LinuxQuestions.org
Latest LQ Deal: Complete CCNA, CCNP & Red Hat Certification Training Bundle
Go Back   LinuxQuestions.org > Forums > Linux Forums > Linux - Newbie
User Name
Password
Linux - Newbie This Linux forum is for members that are new to Linux.
Just starting out and have a question? If it is not in the man pages or the how-to's this is the place!

Notices


Reply
  Search this Thread
Old 02-09-2009, 07:37 AM   #1
klss
LQ Newbie
 
Registered: Oct 2008
Distribution: Mint
Posts: 22

Rep: Reputation: 15
Changing mount point permissions ?


Hi there.

I am currently facing problems to get the mountpoint of a local ext3 drive set to 777. It'll always end up with 775.
My umask is set to 000 in /etc/profile and ~/.profile is not used.

What do I miss here? What do I have to do to get it working?

THX a lot.
 
Old 02-09-2009, 10:45 AM   #2
irishbitte
Senior Member
 
Registered: Oct 2007
Location: Brighton, UK
Distribution: Ubuntu Hardy, Ubuntu Jaunty, Eeebuntu, Debian, SME-Server
Posts: 1,213
Blog Entries: 1

Rep: Reputation: 82
Why are you doing this? It is probably easier if the drive is only for storage, to format it FAT32, which will force the permissions to the equivalent of 777. That being said, do try and set your umask at 777, and see how you go.
 
Old 02-10-2009, 04:25 AM   #3
klss
LQ Newbie
 
Registered: Oct 2008
Distribution: Mint
Posts: 22

Original Poster
Rep: Reputation: 15
You're kidding me. Fat32

and:

umask 777 masks a 777=rwxrwxrwx to --------- ?????


I actually found a solution by myself:

For mount you need to have the right options in place to get it going. The mount commands defines the default permissions of that
particular mount-point.

Though on ext3 e.g. "umask=000" is not working at all.

In my case adding "defaults" to the mount options to the ext3 mount did the trick. Now - don't ask me what's in "defaults".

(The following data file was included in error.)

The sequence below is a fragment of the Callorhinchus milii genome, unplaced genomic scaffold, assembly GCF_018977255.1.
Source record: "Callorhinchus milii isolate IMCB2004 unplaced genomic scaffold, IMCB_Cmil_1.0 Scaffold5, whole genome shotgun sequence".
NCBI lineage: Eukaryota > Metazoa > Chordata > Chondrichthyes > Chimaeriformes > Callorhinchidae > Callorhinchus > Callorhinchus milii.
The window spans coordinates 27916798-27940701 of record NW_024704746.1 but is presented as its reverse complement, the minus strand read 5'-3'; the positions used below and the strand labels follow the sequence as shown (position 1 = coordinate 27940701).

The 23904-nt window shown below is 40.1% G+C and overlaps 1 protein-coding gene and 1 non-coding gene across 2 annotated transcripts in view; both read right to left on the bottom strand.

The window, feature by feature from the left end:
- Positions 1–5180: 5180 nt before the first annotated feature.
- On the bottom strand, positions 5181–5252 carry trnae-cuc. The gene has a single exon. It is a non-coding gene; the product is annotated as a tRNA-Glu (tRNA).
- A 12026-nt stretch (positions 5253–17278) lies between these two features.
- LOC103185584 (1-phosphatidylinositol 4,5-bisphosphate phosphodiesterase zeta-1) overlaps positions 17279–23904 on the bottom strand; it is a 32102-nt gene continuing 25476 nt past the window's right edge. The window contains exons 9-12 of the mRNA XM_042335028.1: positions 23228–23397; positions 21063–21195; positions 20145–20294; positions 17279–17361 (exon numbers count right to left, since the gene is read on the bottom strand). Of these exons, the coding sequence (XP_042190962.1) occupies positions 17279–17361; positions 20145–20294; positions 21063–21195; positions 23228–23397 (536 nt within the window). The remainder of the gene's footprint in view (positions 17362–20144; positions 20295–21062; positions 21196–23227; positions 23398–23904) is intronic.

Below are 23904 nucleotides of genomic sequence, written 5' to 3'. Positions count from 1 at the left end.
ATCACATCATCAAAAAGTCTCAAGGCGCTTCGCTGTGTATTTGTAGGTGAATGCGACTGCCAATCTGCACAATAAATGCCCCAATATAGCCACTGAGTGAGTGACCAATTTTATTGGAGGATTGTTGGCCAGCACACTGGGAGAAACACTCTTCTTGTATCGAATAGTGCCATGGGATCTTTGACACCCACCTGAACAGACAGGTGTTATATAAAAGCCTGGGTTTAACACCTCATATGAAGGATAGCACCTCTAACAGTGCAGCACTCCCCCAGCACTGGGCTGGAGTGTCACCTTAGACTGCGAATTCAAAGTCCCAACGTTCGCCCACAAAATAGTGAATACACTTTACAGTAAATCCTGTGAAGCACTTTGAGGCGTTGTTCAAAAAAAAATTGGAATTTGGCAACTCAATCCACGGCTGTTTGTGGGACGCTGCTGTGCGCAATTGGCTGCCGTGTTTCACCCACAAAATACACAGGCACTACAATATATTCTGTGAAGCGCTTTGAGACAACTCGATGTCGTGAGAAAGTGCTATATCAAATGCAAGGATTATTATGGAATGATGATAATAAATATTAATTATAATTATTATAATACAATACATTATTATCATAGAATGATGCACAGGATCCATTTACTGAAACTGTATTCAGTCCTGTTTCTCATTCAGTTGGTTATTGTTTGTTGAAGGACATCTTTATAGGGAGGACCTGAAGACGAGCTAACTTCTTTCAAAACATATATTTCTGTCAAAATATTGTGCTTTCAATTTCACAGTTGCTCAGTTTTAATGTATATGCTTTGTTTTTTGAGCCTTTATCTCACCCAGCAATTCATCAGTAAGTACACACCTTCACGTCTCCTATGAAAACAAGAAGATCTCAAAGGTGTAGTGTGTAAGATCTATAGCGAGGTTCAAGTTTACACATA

Of course one can also change perms manually once the drive is mounted. ( Perhaps it even works if you'd put the "chmod 777 /mount/point" into /etc/rc.local)

THX

Cheers

Last edited by klss; 02-10-2009 at 04:27 AM.
 
Old 02-10-2009, 04:38 AM   #4
jschiwal
LQ Guru
 
Registered: Aug 2001
Location: Fargo, ND
Distribution: SuSE AMD64
Posts: 15,733

Rep: Reputation: 670Reputation: 670Reputation: 670Reputation: 670Reputation: 670Reputation: 670
For an ext3 partition, use the chown and chmod commands after mounting the partition. When the filesystem is mounted, the permissions shown for the mount point will change.
 
Old 02-10-2009, 04:21 PM   #5
irishbitte
Senior Member
 
Registered: Oct 2007
Location: Brighton, UK
Distribution: Ubuntu Hardy, Ubuntu Jaunty, Eeebuntu, Debian, SME-Server
Posts: 1,213
Blog Entries: 1

Rep: Reputation: 82
Well, remember that ext3 only preserves file permissions within the file system, so mounting an external drive IMHO is not a big problem wih FAT32, so long as you are not using it for a SAMBA share or some such. I'm flexible with the technology I use!
 
Old 02-11-2009, 07:07 AM   #6
jschiwal
LQ Guru
 
Registered: Aug 2001
Location: Fargo, ND
Distribution: SuSE AMD64
Posts: 15,733

Rep: Reputation: 670Reputation: 670Reputation: 670Reputation: 670Reputation: 670Reputation: 670
irishbitte: Fat32's permissions are set en-mass for the entire filesystem by the mount command. It is useful if you are dual booting and want easy access when running windows, but is unsuitable for default linux use.

It is also susceptible to fragmentation is isn't the best choice for large filesytems.
 
Old 02-11-2009, 06:31 PM   #7
irishbitte
Senior Member
 
Registered: Oct 2007
Location: Brighton, UK
Distribution: Ubuntu Hardy, Ubuntu Jaunty, Eeebuntu, Debian, SME-Server
Posts: 1,213
Blog Entries: 1

Rep: Reputation: 82